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May 7, 2018

How Has Cambridge Analytica Impacted Facebook Advertising?

Increased conversation and a more proactive approach to data security and privacy.

Facebook Advertising
Tim Tim Laehn

Tim Laehn is the Director of Marketing at Denim. He brings nearly 10 years of experience in communications and content strategy for the financial services industry.

Last week, Cambridge Analytica announced it’s shutting down as a result of its Facebook data scandal. Meanwhile, there doesn’t seem to be any significant impacts to Facebook’s business, in terms of both advertising and usage.

U.S. ad spending is forecast to grow 6.6 percent in 2018, reaching nearly $221 billion. Much of this growth will be driven by Facebook and Google which, together, will capture more than a quarter of the market. Facebook alone will generate $21 billion in ad revenue, up 17 percent from last year.

“In 30 or 60 days, people are going to realize that Facebook’s still got an audience of 2 billion people,” said David DeBetta, vice president of media at Rapp LA, a direct marketing agency, in a recent eMarketer article. “They’re so large that they are a cornerstone in almost every single digital marketing plan. We’ve been watching [ad performance] results on a daily basis, [and] we haven’t seen much of a change in response rates.”

Facebook also recently reported its first quarter 2018 results. Here are some highlights:

  • Daily active users: 1.45 billion on average for March 2018, an increase of 13 percent year-over-year.
  • Monthly active users: 2.20 billion as of March 31, 2018, an increase of 13 percent year-over-year.

On a recent Denim Rivet podcast episode, Ryan Apgar, senior vice president of cyber management at Socius Insurance in San Francisco, shared what he believes will be the biggest impact of the Cambridge Analytica issue: increased conversation and a more proactive approach to consumer privacy.

“I don’t think it’s going to be the watershed moment in terms of U.S. focus on consumer privacy in terms of actual change occuring. I think it’s serving a very important purpose of bringing to light this very hot topic for us as consumers,” Apgar said. “This is going to help spur more streamlined thought and proactive efforts, but I don’t think we’re going to see drastic change from this.”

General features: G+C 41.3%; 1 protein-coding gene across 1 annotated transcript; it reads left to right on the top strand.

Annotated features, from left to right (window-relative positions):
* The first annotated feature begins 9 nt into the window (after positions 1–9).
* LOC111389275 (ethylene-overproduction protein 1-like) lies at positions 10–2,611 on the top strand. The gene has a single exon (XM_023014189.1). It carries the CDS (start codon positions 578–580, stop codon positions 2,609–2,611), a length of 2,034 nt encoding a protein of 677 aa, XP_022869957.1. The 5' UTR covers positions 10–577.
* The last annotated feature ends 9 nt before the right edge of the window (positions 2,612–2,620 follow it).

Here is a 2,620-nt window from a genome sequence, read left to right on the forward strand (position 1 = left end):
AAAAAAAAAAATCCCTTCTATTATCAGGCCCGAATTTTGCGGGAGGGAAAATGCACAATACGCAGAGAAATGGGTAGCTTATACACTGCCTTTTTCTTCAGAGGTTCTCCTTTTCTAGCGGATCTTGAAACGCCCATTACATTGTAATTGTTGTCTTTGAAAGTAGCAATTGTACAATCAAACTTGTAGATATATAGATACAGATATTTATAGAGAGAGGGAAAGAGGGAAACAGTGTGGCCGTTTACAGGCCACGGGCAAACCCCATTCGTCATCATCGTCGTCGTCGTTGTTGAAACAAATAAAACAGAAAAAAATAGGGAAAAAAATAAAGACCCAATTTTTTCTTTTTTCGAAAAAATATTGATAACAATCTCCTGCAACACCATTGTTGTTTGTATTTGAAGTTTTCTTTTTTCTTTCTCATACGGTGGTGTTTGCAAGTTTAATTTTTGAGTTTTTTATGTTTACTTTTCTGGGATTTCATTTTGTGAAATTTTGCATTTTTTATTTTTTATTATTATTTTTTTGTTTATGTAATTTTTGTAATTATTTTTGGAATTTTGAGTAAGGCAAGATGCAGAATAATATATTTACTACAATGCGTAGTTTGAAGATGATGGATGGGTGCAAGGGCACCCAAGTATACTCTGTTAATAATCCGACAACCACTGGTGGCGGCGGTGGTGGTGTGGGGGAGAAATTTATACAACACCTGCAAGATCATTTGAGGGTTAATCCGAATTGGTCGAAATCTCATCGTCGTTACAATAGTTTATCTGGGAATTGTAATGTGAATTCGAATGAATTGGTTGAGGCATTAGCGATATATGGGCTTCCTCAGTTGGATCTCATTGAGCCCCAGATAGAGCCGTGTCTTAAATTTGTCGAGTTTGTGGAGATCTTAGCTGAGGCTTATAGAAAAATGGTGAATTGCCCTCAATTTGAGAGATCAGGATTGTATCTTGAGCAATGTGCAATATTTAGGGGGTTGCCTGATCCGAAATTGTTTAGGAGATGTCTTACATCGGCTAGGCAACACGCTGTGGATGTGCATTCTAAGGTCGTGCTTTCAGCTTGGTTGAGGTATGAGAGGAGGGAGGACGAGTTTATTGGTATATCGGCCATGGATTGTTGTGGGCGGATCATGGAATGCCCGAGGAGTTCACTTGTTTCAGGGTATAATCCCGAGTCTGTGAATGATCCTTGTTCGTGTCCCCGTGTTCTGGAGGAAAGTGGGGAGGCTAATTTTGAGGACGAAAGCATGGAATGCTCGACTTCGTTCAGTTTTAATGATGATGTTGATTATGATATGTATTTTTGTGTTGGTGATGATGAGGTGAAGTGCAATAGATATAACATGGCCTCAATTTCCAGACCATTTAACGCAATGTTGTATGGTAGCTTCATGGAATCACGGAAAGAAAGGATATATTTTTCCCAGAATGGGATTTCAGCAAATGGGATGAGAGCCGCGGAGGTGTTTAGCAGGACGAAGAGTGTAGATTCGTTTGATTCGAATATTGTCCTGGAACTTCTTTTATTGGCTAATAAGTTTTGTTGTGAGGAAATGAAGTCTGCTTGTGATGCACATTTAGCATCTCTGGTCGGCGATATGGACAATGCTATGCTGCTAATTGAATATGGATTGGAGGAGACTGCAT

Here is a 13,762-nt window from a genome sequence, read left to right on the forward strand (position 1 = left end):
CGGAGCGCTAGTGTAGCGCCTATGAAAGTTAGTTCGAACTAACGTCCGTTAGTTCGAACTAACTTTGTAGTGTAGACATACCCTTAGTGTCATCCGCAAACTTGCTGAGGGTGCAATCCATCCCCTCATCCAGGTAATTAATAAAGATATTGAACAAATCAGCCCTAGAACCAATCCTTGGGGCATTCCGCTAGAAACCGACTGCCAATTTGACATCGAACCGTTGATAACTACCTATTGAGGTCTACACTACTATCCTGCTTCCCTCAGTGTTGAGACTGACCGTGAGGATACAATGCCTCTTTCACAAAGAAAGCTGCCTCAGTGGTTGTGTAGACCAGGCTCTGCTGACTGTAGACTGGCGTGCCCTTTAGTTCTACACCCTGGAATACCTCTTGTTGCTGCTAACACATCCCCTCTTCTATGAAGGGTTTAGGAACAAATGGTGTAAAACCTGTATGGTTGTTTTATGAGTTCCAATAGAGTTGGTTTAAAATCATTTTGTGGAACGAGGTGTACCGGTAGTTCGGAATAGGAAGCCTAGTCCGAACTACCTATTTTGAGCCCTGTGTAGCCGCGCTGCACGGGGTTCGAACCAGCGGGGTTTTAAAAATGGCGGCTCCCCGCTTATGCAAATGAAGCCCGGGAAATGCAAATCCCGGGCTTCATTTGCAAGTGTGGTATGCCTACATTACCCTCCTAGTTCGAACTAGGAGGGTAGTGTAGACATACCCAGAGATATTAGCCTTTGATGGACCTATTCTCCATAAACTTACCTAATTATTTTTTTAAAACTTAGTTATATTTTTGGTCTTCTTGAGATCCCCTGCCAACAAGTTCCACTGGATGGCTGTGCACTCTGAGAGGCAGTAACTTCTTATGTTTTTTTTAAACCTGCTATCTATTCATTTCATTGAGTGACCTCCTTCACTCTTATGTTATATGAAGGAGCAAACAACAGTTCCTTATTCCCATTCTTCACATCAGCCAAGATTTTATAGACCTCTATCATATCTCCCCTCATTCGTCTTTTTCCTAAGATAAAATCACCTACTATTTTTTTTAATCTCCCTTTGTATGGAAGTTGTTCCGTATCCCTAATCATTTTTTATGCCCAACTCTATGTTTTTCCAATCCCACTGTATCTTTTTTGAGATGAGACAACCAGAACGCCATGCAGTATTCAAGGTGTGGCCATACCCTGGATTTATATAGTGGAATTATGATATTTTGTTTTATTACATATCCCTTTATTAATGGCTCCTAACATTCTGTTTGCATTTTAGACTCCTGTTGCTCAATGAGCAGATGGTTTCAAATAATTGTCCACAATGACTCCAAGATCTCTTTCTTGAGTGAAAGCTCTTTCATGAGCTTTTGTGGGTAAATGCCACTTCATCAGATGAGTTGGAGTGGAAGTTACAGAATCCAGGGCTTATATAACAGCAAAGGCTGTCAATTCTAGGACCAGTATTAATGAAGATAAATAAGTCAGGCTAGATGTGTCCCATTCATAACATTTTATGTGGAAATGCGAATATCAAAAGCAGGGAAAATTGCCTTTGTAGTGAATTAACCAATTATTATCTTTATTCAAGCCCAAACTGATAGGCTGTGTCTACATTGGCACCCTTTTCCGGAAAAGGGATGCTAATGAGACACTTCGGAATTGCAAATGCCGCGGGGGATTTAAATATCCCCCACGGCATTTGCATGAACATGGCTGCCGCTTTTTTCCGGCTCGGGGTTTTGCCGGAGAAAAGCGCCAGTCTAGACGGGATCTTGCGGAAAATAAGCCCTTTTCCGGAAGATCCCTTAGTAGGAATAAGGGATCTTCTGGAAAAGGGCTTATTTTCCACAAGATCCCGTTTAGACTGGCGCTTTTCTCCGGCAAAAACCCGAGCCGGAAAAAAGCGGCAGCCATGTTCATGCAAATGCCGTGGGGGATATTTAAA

As we recently shared in Denim’s Product Design Philosophy, taking a proactive approach to data security is part of the ethos of our company.

For example, we’ve recently released a major enhancement to our Audiences product that will allow Denim platform managers to upload a contact list to create a custom or lookalike audience. As part of that process, Denim will require platform users to accept terms stating they have the necessary consent to use the data in the contact list. Once accepted, the data will be locally hashed on the manager’s system before it is uploaded and passed to Facebook to safely and securely create an audience. Denim will also require users to recertify their right to use the data every 90 days.

“The 90 day requirement isn’t from Facebook or anyone else,” said Charlie Turri, Denim’s CTO. “It’s an additional layer of protection we felt was important to add to proactively help our customers meet — and even exceed — industry requirements and consumer expectations related to privacy and security.”

To learn more about Denim’s new Audiences enhancement and how we help our customers safely and securely localize and micro-target social media and mobile advertising, get in touch with us today!

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